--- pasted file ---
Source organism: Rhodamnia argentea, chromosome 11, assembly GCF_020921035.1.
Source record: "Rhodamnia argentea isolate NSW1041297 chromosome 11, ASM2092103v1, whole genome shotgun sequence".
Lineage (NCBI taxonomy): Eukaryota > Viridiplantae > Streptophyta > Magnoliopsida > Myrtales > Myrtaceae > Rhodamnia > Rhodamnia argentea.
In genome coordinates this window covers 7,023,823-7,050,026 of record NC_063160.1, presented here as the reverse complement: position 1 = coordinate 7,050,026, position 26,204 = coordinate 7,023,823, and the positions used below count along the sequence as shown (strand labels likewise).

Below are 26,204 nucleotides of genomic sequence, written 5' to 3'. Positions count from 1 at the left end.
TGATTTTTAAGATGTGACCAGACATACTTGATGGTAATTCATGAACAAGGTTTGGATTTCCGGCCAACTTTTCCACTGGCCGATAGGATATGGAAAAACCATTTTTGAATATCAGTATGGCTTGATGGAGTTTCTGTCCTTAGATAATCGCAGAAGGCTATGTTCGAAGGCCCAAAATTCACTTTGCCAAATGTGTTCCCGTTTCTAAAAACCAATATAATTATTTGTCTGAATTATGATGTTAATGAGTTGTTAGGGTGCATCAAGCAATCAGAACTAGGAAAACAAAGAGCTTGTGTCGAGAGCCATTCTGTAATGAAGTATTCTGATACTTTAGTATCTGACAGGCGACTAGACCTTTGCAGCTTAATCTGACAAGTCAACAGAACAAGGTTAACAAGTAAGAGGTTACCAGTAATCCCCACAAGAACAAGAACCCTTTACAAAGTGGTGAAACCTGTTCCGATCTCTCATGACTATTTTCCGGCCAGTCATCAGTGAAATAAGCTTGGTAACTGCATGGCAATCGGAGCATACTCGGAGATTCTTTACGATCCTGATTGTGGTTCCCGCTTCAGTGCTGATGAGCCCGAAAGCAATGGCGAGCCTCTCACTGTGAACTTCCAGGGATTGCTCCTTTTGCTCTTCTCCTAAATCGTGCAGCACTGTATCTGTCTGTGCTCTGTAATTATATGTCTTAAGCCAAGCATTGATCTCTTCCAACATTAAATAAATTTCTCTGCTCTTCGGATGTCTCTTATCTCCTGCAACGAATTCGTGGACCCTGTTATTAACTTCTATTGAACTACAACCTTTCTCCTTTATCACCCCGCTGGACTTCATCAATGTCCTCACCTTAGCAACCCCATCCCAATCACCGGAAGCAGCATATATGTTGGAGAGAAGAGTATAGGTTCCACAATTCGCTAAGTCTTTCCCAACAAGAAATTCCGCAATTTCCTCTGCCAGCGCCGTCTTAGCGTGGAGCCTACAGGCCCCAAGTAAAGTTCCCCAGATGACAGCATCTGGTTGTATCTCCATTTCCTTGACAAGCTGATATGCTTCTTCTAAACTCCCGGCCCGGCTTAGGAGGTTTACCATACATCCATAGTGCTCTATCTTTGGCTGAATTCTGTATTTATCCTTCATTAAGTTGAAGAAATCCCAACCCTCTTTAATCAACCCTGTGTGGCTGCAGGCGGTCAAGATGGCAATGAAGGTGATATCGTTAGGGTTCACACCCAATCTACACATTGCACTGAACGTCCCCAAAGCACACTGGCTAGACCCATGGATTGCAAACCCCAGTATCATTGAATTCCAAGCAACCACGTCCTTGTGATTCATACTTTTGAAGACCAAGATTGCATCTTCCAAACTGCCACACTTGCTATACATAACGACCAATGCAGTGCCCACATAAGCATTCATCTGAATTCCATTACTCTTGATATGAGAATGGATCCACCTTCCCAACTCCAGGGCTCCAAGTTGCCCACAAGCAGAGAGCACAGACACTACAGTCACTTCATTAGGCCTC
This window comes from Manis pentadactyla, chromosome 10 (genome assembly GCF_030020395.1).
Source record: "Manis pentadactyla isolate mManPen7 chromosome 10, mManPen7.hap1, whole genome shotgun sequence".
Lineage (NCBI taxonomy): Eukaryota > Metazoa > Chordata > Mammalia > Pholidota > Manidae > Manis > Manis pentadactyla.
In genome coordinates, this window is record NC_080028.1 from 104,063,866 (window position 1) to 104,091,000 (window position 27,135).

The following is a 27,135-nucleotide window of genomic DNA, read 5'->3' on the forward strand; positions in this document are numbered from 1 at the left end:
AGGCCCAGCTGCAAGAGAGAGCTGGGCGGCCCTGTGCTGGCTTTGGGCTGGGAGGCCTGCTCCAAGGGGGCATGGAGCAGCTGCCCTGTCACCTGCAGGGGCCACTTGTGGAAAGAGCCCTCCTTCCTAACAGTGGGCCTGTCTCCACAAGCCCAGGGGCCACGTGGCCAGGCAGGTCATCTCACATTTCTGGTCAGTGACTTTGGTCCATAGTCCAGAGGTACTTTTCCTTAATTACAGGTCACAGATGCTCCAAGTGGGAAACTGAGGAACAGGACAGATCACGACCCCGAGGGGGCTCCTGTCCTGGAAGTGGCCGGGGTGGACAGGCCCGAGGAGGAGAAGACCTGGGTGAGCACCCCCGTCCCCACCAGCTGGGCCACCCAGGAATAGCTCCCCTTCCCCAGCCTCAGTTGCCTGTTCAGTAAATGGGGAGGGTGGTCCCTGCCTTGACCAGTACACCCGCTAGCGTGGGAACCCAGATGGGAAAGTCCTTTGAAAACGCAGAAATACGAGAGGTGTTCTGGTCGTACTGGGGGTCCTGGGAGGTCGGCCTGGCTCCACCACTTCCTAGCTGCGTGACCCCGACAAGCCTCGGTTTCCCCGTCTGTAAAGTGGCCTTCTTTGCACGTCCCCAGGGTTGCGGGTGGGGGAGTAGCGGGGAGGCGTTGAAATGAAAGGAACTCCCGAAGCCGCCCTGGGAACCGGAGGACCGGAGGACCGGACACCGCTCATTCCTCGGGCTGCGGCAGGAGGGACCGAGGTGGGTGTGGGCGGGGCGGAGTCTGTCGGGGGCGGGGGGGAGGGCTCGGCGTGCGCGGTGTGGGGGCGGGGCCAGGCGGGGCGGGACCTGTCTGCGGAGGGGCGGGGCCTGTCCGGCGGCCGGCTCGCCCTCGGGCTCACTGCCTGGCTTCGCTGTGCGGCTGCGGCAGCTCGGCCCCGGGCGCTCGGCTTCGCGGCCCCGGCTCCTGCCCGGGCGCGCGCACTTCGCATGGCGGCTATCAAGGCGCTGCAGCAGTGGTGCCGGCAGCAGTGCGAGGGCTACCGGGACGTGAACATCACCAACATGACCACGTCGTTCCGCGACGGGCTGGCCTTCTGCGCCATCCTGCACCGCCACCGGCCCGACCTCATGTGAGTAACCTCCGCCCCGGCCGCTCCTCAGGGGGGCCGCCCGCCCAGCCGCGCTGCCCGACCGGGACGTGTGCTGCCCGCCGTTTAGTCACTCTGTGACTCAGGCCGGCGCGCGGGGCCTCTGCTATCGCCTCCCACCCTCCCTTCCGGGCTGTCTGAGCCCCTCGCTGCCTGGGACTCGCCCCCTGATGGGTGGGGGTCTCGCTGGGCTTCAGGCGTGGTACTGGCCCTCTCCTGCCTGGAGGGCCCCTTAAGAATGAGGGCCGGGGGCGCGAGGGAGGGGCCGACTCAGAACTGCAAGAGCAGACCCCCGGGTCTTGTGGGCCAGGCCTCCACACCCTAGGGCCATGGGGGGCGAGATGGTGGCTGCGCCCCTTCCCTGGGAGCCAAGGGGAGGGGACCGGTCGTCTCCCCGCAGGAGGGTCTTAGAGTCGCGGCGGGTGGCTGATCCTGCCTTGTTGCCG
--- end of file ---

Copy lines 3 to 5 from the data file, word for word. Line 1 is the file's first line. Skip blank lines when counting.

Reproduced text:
Lineage (NCBI taxonomy): Eukaryota > Viridiplantae > Streptophyta > Magnoliopsida > Myrtales > Myrtaceae > Rhodamnia > Rhodamnia argentea.
In genome coordinates this window covers 7,023,823-7,050,026 of record NC_063160.1, presented here as the reverse complement: position 1 = coordinate 7,050,026, position 26,204 = coordinate 7,023,823, and the positions used below count along the sequence as shown (strand labels likewise).

Below are 26,204 nucleotides of genomic sequence, written 5' to 3'. Positions count from 1 at the left end.